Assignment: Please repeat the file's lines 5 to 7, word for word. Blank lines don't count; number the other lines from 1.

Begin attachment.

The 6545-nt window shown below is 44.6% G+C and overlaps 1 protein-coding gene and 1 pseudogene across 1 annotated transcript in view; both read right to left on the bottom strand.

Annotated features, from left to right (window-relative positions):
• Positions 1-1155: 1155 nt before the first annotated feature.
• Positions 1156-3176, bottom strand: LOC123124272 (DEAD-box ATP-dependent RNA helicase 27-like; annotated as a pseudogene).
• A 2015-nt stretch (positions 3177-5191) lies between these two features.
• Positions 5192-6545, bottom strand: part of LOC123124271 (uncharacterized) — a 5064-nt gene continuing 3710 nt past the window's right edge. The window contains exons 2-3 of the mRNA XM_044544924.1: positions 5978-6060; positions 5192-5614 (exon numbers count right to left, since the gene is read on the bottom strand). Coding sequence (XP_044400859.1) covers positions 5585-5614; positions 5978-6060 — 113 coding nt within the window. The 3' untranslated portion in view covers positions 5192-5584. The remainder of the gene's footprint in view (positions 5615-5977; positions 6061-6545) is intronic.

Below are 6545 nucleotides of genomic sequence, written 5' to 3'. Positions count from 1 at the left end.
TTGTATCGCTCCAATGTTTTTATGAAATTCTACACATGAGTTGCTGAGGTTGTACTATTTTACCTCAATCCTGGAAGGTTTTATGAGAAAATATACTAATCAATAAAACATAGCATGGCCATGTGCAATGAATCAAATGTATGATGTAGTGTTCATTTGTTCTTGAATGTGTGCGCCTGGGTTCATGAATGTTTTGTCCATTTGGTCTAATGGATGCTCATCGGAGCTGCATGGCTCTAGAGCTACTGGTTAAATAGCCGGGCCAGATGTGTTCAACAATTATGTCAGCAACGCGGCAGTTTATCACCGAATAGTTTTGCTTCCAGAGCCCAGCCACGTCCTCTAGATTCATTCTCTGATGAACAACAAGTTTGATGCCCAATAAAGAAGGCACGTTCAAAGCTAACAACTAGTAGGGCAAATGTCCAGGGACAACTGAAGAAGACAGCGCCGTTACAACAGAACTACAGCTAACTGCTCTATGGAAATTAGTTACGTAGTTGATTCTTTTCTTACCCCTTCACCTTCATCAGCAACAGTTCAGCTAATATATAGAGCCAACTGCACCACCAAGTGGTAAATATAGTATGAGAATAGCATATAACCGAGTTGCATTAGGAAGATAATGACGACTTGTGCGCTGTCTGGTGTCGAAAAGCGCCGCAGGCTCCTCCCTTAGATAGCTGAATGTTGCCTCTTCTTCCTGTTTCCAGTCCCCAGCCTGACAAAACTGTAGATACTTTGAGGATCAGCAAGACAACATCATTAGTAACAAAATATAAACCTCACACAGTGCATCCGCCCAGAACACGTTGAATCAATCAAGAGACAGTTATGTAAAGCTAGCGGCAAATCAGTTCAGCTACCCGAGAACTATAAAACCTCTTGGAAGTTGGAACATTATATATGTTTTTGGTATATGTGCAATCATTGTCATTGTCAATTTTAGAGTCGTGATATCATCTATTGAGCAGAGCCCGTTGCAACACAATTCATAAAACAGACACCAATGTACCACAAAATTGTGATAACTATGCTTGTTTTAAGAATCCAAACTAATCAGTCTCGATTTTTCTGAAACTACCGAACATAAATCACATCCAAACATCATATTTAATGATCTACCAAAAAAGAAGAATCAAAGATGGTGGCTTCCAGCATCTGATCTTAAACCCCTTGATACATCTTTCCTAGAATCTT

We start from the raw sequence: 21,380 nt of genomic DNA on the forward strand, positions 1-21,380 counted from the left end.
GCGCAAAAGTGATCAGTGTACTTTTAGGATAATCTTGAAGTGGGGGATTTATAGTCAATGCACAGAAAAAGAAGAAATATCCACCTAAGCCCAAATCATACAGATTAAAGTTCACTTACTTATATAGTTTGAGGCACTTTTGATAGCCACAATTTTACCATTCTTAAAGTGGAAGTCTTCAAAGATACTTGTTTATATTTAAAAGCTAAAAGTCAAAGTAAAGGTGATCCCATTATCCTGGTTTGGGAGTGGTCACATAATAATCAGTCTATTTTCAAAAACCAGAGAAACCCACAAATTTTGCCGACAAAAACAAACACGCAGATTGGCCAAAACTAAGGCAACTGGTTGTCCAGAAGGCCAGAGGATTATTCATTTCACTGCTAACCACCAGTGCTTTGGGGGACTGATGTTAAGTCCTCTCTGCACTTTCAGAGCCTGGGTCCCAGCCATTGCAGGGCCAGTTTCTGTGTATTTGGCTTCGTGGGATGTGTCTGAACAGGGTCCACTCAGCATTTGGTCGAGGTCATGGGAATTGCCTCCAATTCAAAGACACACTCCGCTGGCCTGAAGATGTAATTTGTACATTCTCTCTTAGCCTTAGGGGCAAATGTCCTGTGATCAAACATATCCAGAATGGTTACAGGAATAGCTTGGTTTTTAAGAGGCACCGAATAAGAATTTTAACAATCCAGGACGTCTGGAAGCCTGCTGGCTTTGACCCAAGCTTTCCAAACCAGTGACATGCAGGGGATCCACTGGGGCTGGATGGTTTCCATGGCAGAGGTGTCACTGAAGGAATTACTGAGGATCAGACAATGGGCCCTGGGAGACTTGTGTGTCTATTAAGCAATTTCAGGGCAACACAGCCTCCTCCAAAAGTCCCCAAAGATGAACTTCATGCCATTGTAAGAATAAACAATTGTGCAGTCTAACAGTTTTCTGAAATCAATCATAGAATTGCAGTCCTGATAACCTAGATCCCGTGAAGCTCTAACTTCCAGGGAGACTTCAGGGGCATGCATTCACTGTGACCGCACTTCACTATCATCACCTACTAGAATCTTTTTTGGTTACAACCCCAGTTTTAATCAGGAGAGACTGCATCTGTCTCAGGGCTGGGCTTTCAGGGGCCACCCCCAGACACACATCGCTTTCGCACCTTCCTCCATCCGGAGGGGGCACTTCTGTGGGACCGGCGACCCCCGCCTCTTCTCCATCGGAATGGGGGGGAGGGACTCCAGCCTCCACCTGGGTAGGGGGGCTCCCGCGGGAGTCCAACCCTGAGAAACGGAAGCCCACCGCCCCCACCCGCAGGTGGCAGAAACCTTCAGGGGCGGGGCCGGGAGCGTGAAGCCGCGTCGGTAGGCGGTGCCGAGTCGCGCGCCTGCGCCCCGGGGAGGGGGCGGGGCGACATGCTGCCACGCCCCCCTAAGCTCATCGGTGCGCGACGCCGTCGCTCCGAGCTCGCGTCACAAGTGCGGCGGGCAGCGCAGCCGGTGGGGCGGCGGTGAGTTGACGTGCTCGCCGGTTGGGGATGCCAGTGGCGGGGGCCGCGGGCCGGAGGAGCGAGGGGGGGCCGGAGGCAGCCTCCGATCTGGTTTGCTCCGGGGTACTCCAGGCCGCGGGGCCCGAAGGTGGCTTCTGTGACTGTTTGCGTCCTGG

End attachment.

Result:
• A 2015-nt stretch (positions 3177-5191) lies between these two features.
• Positions 5192-6545, bottom strand: part of LOC123124271 (uncharacterized) — a 5064-nt gene continuing 3710 nt past the window's right edge. The window contains exons 2-3 of the mRNA XM_044544924.1: positions 5978-6060; positions 5192-5614 (exon numbers count right to left, since the gene is read on the bottom strand). Coding sequence (XP_044400859.1) covers positions 5585-5614; positions 5978-6060 — 113 coding nt within the window. The 3' untranslated portion in view covers positions 5192-5584. The remainder of the gene's footprint in view (positions 5615-5977; positions 6061-6545) is intronic.

Below are 6545 nucleotides of genomic sequence, written 5' to 3'. Positions count from 1 at the left end.